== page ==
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  • The universal property says that this map extends uniquely to. The resulting map is injective if and only if R is infinite. Let k be an algebraically closed field. In particular, many local problems in algebraic geometry may be attacked through the study of the generators of an ideal in a polynomial ring. There are some other related constructions. A formal power series ring does not have the universal property of a polynomial ring; a series may not converge after a substitution.

    The important advantage of a formal power series ring over a polynomial ring is that it is local in fact, complete. Let R be a ring not necessarily commutative. The set of all square matrices of size n with entries in R forms a ring with the entry-wise addition and the usual matrix multiplication.

    It is called the matrix ring and is denoted by M n R. The Artin—Wedderburn theorem states any semisimple ring cf. A ring R and the matrix ring M n R over it are Morita equivalent : the category of right modules of R is equivalent to the category of right modules over M n R. Any commutative ring is the colimit of finitely generated subrings. A projective limit or a filtered limit of rings is defined as follows. The localization generalizes the construction of the field of fractions of an integral domain to an arbitrary ring and modules.

    The localization is frequently applied to a commutative ring R with respect to the complement of a prime ideal or a union of prime ideals in R. This is the reason for the terminology "localization". The field of fractions of an integral domain R is the localization of R at the prime ideal zero. The most important properties of localization are the following: when R is a commutative ring and S a multiplicatively closed subset.

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    In category theory, a localization of a category amounts to making some morphisms isomorphisms. An element in a commutative ring R may be thought of as an endomorphism of any R -module. Thus, categorically, a localization of R with respect to a subset S of R is a functor from the category of R -modules to itself that sends elements of S viewed as endomorphisms to automorphisms and is universal with respect to this property. Let R be a commutative ring, and let I be an ideal of R.

    The latter homomorphism is injective if R is a noetherian integral domain and I is a proper ideal, or if R is a noetherian local ring with maximal ideal I , by Krull's intersection theorem. The basic example is the completion Z p of Z at the principal ideal p generated by a prime number p ; it is called the ring of p -adic integers. The completion can in this case be constructed also from the p -adic absolute value on Q.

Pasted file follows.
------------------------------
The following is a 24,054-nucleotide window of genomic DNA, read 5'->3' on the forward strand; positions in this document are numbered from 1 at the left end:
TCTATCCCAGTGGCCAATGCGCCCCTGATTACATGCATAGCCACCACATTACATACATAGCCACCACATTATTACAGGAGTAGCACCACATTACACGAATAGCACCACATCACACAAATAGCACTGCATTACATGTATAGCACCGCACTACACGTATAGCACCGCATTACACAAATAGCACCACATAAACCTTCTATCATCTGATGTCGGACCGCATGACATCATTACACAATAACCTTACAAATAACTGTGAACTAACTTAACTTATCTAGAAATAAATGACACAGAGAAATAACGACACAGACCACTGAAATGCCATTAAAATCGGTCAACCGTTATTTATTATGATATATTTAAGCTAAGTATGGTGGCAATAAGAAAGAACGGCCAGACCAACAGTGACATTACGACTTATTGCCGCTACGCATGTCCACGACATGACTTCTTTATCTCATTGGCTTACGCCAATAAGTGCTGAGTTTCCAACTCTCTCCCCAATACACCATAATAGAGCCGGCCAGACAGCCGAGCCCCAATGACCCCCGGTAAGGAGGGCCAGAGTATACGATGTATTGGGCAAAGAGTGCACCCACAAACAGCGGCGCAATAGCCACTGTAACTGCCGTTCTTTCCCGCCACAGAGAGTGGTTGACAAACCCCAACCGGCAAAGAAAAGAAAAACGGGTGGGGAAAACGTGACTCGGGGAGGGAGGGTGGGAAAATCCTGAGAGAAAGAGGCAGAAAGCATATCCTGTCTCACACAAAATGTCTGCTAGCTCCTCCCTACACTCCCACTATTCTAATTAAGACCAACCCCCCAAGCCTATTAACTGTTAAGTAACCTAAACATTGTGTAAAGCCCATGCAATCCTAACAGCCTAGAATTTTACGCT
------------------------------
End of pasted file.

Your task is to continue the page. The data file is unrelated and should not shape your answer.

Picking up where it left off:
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    It defines a distance function on Q and the completion of Q as a metric space is denoted by Q p. It is again a field since the field operations extend to the completion. A complete ring has much simpler structure than a commutative ring. This owns to the Cohen structure theorem , which says, roughly, that a complete local ring tends to look like a formal power series ring or a quotient of it.

    On the other hand, the interaction between the integral closure and completion has been among the most important aspects that distinguish modern commutative ring theory from the classical one developed by the likes of Noether. Pathological examples found by Nagata led to the reexamination of the roles of Noetherian rings and motivated, among other things, the definition of excellent ring.

    The most general way to construct a ring is by specifying generators and relations. Let F be a free ring i. Just as in the group case, every ring can be represented as a quotient of a free ring. Now, we can impose relations among symbols in X by taking a quotient. Explicitly, if E is a subset of F , then the quotient ring of F by the ideal generated by E is called the ring with generators X and relations E. If we used a ring, say, A as a base ring instead of Z , then the resulting ring will be over A.

    Let A , B be algebras over a commutative ring R. See also: tensor product of algebras , change of rings. A nonzero ring with no nonzero zero-divisors is called a domain. A commutative domain is called an integral domain. The most important integral domains are principal ideals domains, PID for short, and fields. A principal ideal domain is an integral domain in which every ideal is principal. An important class of integral domains that contain a PID is a unique factorization domain UFD , an integral domain in which every nonunit element is a product of prime elements an element is prime if it generates a prime ideal.